The oldest known standing settlement in North-West Europe lies on the west shore of Papa Westray in Orkney. It consists of two inter-connected ‘houses’ dating from the Neolithic or ‘New Stone Age’. The Knap was inhabited during the same period as the famous Skara Brae site on mainland Orkney but was constructed earlier. It is also contemporary with a number of chambered cairns – elaborate mortuaries – including one on the Holm of Papay.
A key to understanding the Knap of Howar is that sea levels – and, therefore, the shoreline- have changed dramatically in the last five to six thousand years.The Knap would have been some distance from the sea, perhaps part of a larger settlement. Papay (Papa Westray) might still have been connected to Westray, its larger island neighbour at that time.
The name ‘Knap of Howar’ means the ‘knoll of mounds’ and describes the sandy dunes which covered the remains before their first excavation by William Traill and William Kirkness in 1929. The combined action of wind and winter storms had revealed stonework and shell-packed midden (waste) which had been used to insulate the structure. They found two well-constructed, oval and inter-connected stone buildings or house structures. They thought the buildings dated from the iron age. At that time most neolithic structures were labelled ‘Pict’s Houses’ although William Traill knew that such structures were likely to be much older than the Pictish period.
The remains were left until the 1970s when fresh excavations were undertaken and the ruins consolidated by the Ministry of Works (now Historic Scotland). Excavations were supervised by Anna Ritchie. Radiocarbon dating of finds from these excavations showed, remarkably, that the Knap of Howar had been lived in between 3700 and 2800 BC. In fact. it was the oldest known inhabited structure in northern Europe!
Construction of the buildings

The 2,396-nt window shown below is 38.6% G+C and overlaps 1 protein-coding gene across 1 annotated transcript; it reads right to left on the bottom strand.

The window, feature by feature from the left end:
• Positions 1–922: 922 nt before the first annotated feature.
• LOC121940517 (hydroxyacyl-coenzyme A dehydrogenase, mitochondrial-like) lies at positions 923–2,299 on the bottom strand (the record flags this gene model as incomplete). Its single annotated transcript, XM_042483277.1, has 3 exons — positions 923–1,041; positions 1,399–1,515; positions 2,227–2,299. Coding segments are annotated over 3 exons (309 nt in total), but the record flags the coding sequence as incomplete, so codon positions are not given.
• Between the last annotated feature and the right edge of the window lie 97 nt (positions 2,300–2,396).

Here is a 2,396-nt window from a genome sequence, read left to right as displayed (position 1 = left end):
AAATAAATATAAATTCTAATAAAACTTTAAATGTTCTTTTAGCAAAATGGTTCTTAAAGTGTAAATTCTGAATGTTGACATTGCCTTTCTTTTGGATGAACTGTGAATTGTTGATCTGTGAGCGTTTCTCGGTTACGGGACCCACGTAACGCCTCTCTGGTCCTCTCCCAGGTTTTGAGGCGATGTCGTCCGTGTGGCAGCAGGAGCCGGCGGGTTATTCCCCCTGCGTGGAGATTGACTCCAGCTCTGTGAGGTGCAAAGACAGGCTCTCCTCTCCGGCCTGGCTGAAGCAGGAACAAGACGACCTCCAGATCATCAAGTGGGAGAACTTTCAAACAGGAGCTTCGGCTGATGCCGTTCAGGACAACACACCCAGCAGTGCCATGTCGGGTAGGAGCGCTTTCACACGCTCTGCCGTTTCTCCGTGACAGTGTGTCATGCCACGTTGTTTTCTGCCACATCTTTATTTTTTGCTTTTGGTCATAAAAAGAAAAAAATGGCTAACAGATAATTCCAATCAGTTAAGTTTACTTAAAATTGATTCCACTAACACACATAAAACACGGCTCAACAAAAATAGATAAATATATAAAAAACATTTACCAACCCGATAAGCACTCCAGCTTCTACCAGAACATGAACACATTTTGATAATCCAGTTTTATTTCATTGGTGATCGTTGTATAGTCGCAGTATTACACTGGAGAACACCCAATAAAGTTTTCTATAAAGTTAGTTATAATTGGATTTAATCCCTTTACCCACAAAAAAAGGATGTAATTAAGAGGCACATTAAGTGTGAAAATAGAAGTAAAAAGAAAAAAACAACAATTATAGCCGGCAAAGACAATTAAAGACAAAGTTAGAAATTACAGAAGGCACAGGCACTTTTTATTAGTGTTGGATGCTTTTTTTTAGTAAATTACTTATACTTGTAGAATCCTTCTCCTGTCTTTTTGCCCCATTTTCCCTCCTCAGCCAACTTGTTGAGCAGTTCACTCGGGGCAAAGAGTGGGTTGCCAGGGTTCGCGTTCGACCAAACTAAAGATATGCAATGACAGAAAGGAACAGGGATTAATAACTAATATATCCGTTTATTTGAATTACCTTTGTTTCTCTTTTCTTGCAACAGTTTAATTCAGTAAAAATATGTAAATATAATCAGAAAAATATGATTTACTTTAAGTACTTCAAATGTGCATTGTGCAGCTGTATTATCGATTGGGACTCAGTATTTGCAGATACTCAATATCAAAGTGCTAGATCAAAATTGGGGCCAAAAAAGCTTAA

You can see from the photographs that the stonework is skillfully constructed and similar to that employed in building dykes (field walls) and 18th-19th century houses on Papay. The rock which underlies the island splits naturally into flags and blocks and requires little in the way of dressing.
Post-holes were found which once housed the roof-supports. These were upto 120 mm (over 7 inches) wide. It seems difficult to believe today that such solid posts could have come from a virtually treeless island. Perhaps the climate was a little more favourable, or the posts came as driftwood. They may even have been traded across the sea. No roof debris remained within the buildings, suggesting that they had been covered with turf or thatch.
The buildings were surrounded by layers of midden (waste) covering some 500 square metres. The surviving remains had been built into the oldest layer of waste (suggesting even older habitation). The midden was made of decomposed domestic waste, including fishbones, shells (mainly limpets, but also cockles, winkles and razor shells). The fish were inshore rockling, ballan wrasse and young saithe, together with cod, larger saithe and other deep-water species which could only be caught at least 2 miles out at sea.
The Knap could not have been built by primitive hunter-gatherers. They were ‘the products of a confident farming society’ according to Anna Ritchie. What were they like, these confident farmers? Evidence from the chambered cairns shows them to have been similar to modern Orcadians (inhabitants of Orkney). But, on average, they were slightly shorter and few lived into their fifties. They were probably descendants of mesolithic (middle stone age) people who followed the retreating ice caps through north-east Scotland, Caithness and across the Pentland Firth.
Modern humans may favour a Mediterranean-type climate but Orkney provided ideal conditions for neolithic civilisation: ‘land suitable for mixed farming, building materials for permanent settlements, natural food resources and a reasonable climate’ (Ritchie). The inhabitants of the Knap farmed cattle and sheep in addition to their fishing. The pottery found at the Knap of Howar is known as Unstan ware – Unstan being the site where such pottery was first found.